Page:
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Mol Reprod Dev. 2004 Aug;68(4):441-8.

Effect of speed of development on mRNA expression pattern in early bovine embryos cultured in vivo or in vitro.

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  • 1Dpto. de Reproducción Animal y Conservación de Recursos Zoogenéticos, INIA, Madrid, Spain. agutierr@inia.es

Abstract

Recent data have demonstrated that fast-cleaving embryos produced in vitro are more likely to develop to blastocyst stage, and that the postfertilization culture system used impacts considerably on the mRNA expression and quality of blastocysts produced. The present study is the first to investigate the relationship between the developmental speed of embryos produced in vivo or in vitro and the temporal transcription pattern. Genes related to important preimplantation events are monitored during the first 4 days of embryo development in embryos with fast or slow development. The set of genes analyzed in the present study characterizes several important physiological processes including: transport and metabolism of fructose (Glut-5), stress (SOX), mitochondrial activity and detoxification of reactive oxygen species (MnSOD), cell communication (Cx43), maternal recognition of pregnancy (IFN-tau), imprinting (IGF-II), apoptosis (Bax), growth factor binding and metabolism (IGF-IR), and oxidative stress (G6PD). Using real time PCR, we have found that for all the genes analyzed there are differences in mRNA expression between embryos with fast and slow developmental speed produced both in vitro and in vivo. Frequently, genes that may be stress induced such as SOX, MnSOD, BAX, IFtau, and G6PD were highly transcribed in in vitro produced embryos and in embryos with slow developmental speed. On the other side, transcripts from genes related with metabolism, growth, and differentiation (Glut-5, Cx 43, IGF-II, and IGF-IR) were detected in higher amounts in in vivo produced embryos and in embryos with fast developmental speed. Moreover, it is interesting to stand out that for some genetic markers (such as SOX and G6PD) there are in vivo and in vitro differences that can be observed even before materno-zygotic transition, which probably reflects a differential mRNA degradation. These transcription patterns reflects the embryonic response to the adverse in vitro culture conditions, and connect the low quality of embryos which slow developmental speed produced in vivo and in vitro, with the mRNA expression pattern of some embryonic genes.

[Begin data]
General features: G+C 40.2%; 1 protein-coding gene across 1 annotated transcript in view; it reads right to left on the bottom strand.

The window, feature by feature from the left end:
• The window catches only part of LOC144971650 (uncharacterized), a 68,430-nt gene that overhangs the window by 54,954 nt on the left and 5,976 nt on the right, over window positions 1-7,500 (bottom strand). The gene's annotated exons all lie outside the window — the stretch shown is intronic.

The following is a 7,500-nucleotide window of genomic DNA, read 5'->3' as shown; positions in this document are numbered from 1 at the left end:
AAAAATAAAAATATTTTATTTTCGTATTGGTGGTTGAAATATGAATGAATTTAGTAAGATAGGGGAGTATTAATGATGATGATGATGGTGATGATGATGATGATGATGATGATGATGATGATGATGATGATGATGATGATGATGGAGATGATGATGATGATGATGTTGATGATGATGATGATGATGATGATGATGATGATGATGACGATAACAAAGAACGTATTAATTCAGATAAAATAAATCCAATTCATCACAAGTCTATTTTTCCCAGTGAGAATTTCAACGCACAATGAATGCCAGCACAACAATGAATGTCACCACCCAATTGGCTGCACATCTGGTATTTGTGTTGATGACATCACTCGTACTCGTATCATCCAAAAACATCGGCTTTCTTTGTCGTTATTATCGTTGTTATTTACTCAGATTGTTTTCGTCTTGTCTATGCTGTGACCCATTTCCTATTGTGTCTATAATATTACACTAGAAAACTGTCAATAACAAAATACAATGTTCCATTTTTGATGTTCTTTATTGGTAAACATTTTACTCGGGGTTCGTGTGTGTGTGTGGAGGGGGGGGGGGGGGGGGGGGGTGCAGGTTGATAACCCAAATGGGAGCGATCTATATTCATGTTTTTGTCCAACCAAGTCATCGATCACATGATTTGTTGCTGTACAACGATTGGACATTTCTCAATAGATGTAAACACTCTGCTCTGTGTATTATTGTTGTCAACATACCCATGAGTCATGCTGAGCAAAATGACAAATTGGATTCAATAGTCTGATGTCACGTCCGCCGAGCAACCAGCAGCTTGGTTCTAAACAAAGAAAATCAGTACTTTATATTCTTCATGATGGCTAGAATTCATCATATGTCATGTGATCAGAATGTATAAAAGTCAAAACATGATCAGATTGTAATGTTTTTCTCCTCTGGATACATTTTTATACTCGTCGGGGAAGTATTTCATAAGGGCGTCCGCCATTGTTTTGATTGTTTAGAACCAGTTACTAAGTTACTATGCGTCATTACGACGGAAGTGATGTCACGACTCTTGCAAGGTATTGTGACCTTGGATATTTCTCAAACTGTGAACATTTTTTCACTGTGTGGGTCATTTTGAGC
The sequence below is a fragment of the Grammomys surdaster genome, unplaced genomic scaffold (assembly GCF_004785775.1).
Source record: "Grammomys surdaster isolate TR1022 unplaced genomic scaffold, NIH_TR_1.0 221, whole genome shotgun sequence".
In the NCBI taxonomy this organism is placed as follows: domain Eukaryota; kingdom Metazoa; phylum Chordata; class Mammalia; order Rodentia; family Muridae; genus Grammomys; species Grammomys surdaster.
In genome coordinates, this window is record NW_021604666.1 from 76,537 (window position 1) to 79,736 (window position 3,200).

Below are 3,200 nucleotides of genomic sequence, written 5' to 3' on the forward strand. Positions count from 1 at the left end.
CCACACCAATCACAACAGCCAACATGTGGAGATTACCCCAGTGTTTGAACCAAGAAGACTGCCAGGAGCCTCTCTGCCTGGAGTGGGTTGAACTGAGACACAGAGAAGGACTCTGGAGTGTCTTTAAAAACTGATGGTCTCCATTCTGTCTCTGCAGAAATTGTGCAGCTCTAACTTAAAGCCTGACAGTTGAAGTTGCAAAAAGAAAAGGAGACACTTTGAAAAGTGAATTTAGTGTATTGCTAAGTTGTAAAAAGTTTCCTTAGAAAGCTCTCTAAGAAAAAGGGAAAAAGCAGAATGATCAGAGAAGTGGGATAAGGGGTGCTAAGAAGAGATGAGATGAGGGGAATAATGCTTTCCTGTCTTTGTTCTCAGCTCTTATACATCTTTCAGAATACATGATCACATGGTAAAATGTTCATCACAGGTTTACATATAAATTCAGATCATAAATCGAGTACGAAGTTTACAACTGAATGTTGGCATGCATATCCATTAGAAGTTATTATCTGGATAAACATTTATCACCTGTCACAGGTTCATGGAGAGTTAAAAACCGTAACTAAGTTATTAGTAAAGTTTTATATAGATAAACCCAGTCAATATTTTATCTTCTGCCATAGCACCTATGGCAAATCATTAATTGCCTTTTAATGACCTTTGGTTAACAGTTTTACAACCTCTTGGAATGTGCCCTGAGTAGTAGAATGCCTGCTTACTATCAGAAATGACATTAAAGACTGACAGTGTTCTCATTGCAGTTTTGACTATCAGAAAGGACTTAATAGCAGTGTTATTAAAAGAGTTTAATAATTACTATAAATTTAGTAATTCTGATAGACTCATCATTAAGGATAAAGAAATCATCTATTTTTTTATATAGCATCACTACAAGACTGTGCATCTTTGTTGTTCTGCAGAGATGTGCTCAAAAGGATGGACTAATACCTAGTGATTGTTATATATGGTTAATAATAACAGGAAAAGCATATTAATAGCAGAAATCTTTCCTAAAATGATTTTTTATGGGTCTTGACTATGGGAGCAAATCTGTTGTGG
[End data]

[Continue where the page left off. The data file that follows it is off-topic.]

Copyright 2004 Wiley-Liss, Inc.

PMID:
15236328
[PubMed - indexed for MEDLINE]
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